First Test – Day 2: The Australians fight back

by John Harms

Australia’s top order batted their side back into the First Test at Cardiff after their trundlers nearly bowled them out of it. Simon Katich took guard, had a long look at the armoury of the Englishmen, and decided he wasn’t going to be responsible for his own dismissal. He wasn’t. His unbeaten century was a patient knock, while at the other end the skipper looked to play himself back into form. By the time stumps were drawn he had, compiling a century of his own.

I’d settled into the Wellington Hotel in North Adelaide, a pub where I spent many a happy night back in the mid-80s (Fats Domino on the juke-box), as the Australians looked for quick wickets to keep the Poms under 360. Rump steak. The Thursday hounds on the other TV. And blokes with goatee beards. (Is Robert Walls from Adelaide?)

From the outset things didn’t look good. Siddle dished up a half volley and Broad belted it to the boundary. Ponting threw Hauritz the aspro for the second over and his first ball gripped and turned, beat Haddin down the leg-side and went for four byes. The Australian batsmen looked at each other. Hauritz went for three more boundaries in the over and the crowd went into instant party mode.

The party developed plenty of momentum as the English tail went the old-fashioned long-handled tonk. And it seemed the best attack the colonies could cobble together was powerless to do anything about it. Broad and Anderson waited for the ball to come to them, and then hit through the line, just the way your old man told you to when you were a kid. They registered 50 in the first eight overs.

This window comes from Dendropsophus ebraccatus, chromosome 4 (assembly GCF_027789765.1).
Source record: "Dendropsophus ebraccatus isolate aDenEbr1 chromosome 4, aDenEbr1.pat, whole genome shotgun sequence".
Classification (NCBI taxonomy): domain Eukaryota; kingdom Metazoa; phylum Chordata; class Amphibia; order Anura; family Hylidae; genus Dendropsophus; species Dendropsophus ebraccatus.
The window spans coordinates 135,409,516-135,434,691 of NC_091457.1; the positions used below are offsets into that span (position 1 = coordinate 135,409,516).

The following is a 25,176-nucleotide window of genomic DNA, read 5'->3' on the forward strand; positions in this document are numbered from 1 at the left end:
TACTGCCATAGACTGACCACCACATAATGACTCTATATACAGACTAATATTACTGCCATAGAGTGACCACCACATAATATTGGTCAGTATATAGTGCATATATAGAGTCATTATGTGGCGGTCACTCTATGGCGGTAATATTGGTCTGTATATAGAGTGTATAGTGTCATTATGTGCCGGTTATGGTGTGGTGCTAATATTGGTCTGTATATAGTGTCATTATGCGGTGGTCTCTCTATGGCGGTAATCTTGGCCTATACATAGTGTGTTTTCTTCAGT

Philip Hughes looked nervous. Ricky Ponting just stared into the distance like he was in an R.M. Williams ad.

Johnson bowled Broad around his legs, and then Jimmy Anderson chipped Hauritz to mid-on. At the other end Graeme Swann was having a picnic, chipping down the ground, and manufacturing a kind of reverse swat. He got to 40 in no time. Even Monty looked in a bit of touch until he steer-nicked a quicker one from Hauritz to Ponting at a second slip.

The Poms had put on 99 and, on a deck which was starting to turn, their total of 435 looked strong.

Hughes and Katich needed a good start. Hughes survived a big LBW shout in the opening over under the Doctrove Rule. He doesn’t give them. (Earlier in the day Hilfenhaus had been denied again). But then the unconventional left-hander went bang, bang, bang, and was away.

By this time I was driving up the freeway into the Adelaide Hills, enjoying the  commentary of Blo-ers and Aggers and, of all people, I.M. Chappell who was in very good form. When Aggers noticed the former Australian Prime Minister in the crowd he asked Chappelli what he thought of John Howard. Chappelli went dead-pan: he gave the score, and then the batsmen’s scores. These commentators may bring the best out of Chappell. Imagine what they’d do with W.M. Lawry.

Hughes was giving the bowlers every chance, giving himself room, and at times too much room with rather cavalier (and unlikely) footwork. Enter Freddie Flintoff who brought the game to life with his bouncy energy. He bowled short and quick, and in an instant had the crowd feeling all 2005 again.

After building the tension Flintoff found the inside edge of Hughes’ wand and Prior took a neat catch. Freddie was channeling 2005 because he stood mid-pitch with both arms extended, like he did throughout that memorable series.